I know that IMBA's Trail Solutions team jumps at every chance they get to build trails like Oregon's Sandy Ridge — trails that are both sustainable and challenging.

    But not every land manager is ready to approve trails designed for advanced skill sets and optimized for bikes. Many times IMBA's name is invoked (whether we built them or not) when tamer trails designed for shared use are built. Yes, trails in this mode are often too tame for an intermediate or advanced rider — IMBA will continue advocating for the idea that mountain bikers need a diversity of trails, including ones for experts to test themselvs on. Because we have built a 25-year legacy of trust with land managers, we're getting more opportunities, but they will are not coming fast enough to please everyone. Unfortunately, we don't get to dictate what kinds of trails get built as much as we'd like.

    As for IMBA's role in the professional trail building world, here are a few points to consider:

    - IMBA's books, Trail Solutions and Managing Mountain Biking, have a huge influence of land managers, helping them see the value of bike-friendly trail designs and construction carried out by trained volunteers and professional builders.
    - Our in-development book about bike parks strongly emphasizes the value of hiring professional bike park designers and builders.
    - Trail Solutions has built excellent examples of shared-use and bike-specific singletrack trails all over the nation, and indeed the world, providing land managers and the public with real-world examples of trails that enhance public lands. This has encouraged land managers to hire professional trail builders instead of relying on their in-house resources.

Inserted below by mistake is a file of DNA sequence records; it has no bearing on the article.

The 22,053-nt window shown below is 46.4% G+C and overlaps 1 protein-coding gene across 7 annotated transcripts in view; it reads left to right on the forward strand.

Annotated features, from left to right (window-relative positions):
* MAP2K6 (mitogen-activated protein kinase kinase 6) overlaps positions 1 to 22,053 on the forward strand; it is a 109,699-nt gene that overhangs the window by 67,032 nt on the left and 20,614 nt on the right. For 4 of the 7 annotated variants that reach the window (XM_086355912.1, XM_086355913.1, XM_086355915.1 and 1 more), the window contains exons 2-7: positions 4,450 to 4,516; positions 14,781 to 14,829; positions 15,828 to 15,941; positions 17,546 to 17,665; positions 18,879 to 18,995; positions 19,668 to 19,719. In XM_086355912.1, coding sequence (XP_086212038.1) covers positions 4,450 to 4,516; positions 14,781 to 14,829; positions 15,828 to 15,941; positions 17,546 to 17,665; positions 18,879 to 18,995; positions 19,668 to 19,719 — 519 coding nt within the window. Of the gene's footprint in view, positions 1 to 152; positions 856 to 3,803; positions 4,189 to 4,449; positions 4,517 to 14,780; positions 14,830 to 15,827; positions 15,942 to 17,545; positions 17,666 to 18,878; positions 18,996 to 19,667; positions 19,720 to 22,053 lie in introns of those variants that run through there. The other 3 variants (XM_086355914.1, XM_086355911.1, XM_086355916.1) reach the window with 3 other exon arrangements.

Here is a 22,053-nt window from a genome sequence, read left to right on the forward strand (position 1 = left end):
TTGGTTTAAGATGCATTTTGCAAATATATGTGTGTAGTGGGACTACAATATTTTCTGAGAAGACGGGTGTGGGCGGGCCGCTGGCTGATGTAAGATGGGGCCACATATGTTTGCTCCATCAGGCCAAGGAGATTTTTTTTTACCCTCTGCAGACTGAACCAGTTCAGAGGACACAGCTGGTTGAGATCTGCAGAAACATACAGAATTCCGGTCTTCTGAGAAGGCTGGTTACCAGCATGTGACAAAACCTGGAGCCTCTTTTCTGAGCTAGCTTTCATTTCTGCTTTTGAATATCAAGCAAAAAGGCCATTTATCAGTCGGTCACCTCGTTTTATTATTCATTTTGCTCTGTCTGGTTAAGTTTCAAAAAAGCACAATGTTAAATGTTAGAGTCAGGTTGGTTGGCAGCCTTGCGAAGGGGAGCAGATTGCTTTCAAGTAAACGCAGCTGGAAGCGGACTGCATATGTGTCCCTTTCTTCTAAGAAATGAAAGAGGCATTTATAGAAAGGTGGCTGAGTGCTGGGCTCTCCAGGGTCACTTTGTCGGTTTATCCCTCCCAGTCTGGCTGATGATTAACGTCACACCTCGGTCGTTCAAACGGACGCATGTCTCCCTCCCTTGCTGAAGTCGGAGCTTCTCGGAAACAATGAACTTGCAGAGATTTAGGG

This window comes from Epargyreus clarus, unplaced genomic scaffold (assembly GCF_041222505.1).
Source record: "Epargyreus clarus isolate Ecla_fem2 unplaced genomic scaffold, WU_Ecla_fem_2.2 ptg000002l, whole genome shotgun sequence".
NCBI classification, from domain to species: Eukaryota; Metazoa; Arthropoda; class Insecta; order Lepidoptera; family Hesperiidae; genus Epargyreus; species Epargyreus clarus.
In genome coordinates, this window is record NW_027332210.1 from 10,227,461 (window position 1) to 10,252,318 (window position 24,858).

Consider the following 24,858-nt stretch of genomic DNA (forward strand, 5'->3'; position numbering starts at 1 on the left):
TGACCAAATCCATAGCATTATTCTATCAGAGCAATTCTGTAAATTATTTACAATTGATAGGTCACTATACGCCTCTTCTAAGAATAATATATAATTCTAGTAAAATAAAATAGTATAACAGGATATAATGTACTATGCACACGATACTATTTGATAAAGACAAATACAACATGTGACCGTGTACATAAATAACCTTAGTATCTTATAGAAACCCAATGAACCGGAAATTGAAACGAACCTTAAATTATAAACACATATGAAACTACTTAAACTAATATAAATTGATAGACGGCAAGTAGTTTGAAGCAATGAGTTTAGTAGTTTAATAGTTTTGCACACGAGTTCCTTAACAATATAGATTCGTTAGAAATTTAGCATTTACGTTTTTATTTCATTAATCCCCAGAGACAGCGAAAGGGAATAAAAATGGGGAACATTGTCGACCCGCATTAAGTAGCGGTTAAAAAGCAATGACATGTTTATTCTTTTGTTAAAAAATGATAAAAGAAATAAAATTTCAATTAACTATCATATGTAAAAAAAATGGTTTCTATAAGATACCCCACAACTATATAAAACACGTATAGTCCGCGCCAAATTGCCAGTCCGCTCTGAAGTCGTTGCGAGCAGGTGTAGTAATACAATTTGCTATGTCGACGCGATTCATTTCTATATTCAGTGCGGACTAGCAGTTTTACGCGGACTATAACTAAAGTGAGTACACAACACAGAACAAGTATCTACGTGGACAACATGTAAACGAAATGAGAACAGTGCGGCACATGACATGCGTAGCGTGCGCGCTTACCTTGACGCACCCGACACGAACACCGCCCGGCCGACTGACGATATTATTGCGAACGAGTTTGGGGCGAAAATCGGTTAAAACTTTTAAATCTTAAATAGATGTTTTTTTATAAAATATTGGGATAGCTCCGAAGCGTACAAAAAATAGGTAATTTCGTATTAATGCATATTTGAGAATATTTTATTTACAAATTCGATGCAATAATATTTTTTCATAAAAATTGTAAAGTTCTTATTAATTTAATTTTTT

- IMBA has successfully lobbied for legislation that enhances the professional trail building community, most notably the federal Recreational Trails Program which provides millions of dollars of funding for trails in all 50 U.S. states. The Ski Area Recreational Opportunity Act is another example of a bill that IMBA lobbied for successfully and has had a positive impact on the trail building industry.

    If IMBA didn't do these things, who would? There are many more examples of IMBA's work that benefits professional trail builders.

    IMBA isn't perfect, and Gene or anyone else who wants to point out our flaws has every right to do so. At the end of the day, IMBA is nothing more than a community of mountain bikers. We argue and squabble amongst ourselves all the time. Sometimes the arguments stem from a lack of information, or a rush to judgement. My role is to fill in the gaps of information so mountain bikers can decide for themselves whether to support us or not.